“I do my work at the same time each day — the last minute.” — Source unknown
If you don’t know what procrastination is, then you probably don’t need the info in the article, but just in case you do need to know:
Procrastination is a practice of putting off doing things and/or performing tasks that are less urgent in preference to more urgent ones usually until the last minute or often until it is too late. Procrastination is the opposite of ideal productivity.
For many, I believe procrastination is an art, unfortunately it rarely results in a beautiful masterpiece.
We all occasionally put off doing something, but when it becomes a habit and a pattern in our everyday existence, it becomes a problem.
I don’t feel like …
I don’t want to …
I’ll do it tomorrow…
These are all phrases that naturally come out of the procrastinators mouth when they are faced with a task that needs to be done. They often come out sounding whiney with a “poor me” tone to them.
Procrastination happens to everyone, even those who are highly productive. The only difference is the productive person’s ability to recognize procrastination or their excuses to be more accurate, for what they are. They then learn how to beat procrastination using a calculated approach that includes learning why they procrastinate, and they apply strategies to beat it.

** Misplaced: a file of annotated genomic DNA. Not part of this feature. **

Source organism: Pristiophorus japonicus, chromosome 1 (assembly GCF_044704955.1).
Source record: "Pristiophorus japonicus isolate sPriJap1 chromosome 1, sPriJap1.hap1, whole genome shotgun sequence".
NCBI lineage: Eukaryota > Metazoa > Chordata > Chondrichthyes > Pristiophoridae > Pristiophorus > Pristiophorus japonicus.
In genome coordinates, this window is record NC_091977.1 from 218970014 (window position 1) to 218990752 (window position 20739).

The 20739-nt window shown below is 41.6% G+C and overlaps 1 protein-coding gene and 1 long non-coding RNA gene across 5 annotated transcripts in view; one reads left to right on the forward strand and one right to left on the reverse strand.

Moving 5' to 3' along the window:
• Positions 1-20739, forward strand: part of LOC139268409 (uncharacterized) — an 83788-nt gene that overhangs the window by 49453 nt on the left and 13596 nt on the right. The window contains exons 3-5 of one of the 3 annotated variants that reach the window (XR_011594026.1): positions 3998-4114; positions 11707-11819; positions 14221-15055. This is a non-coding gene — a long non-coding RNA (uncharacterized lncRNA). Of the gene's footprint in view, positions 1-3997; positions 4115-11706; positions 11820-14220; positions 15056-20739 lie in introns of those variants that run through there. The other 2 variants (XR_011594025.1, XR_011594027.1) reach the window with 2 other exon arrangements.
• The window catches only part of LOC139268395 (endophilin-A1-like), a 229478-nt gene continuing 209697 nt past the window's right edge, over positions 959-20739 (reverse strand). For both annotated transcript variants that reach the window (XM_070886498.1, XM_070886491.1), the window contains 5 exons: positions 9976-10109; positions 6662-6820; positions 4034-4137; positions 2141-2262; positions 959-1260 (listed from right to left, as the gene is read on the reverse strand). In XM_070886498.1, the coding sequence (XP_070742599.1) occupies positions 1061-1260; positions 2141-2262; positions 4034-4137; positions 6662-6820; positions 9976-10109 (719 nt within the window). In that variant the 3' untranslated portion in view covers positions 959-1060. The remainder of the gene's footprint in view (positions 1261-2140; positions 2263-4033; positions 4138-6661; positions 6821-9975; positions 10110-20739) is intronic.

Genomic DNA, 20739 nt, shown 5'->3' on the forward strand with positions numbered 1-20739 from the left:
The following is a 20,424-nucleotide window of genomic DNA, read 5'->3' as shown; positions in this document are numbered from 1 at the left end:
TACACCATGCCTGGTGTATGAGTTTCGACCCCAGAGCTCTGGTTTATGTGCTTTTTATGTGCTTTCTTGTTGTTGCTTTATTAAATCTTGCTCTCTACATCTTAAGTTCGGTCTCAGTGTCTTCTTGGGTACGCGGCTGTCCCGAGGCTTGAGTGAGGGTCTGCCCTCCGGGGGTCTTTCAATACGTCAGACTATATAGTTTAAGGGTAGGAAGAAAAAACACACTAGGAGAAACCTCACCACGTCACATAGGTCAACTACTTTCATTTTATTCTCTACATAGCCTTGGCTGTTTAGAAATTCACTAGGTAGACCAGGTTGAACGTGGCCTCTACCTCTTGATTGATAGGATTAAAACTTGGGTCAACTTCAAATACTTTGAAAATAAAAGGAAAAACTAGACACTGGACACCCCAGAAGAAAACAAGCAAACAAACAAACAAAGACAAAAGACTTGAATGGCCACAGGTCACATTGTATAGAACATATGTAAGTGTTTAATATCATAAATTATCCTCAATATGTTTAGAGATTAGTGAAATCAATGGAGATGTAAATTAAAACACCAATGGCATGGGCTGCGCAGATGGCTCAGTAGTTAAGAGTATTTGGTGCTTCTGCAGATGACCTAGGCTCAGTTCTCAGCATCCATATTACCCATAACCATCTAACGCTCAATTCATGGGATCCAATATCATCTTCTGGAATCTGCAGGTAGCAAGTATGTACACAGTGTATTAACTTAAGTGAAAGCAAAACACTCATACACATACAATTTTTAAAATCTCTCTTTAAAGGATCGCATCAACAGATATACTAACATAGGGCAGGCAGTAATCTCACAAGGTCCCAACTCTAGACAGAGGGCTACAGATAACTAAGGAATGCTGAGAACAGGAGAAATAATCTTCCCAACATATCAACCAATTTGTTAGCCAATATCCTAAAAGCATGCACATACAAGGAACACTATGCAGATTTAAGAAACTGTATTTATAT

Procrastination isn’t just poor time management or laziness. It often comes from negative emotions that keep you hostage from taking action. Procrastinators will avoid things because they’re not in the right mood, so they distract themselves with other things or tasks. When they realize what is happening, they feel guilty for wasting so much time, so the mood worsens, the task deadline gets closer or expires and they feel even worse.
This continual loop of self-destructive behavior can only be broken when you discover what is causing you to procrastinate.
Most of us experience guilt when we procrastinate. We become our own worst enemy. We know what we should be doing and what’s in our best interest, but we don’t follow through. The Greeks called it akrasia- the weakness of will; acting contrary to what we know is in our best interest.
Procrastinators are excellent at making excuses. The trick to beating procrastination is to recognize the habits and patterns that cause procrastination and make the necessary changes to stop the behavior.
To learn how to recognize the habits, and patterns specific to you and tips on how to make positive change,
Join me on November 12, 2019 at 7pm to learn how you can recognize and overcome procrastination.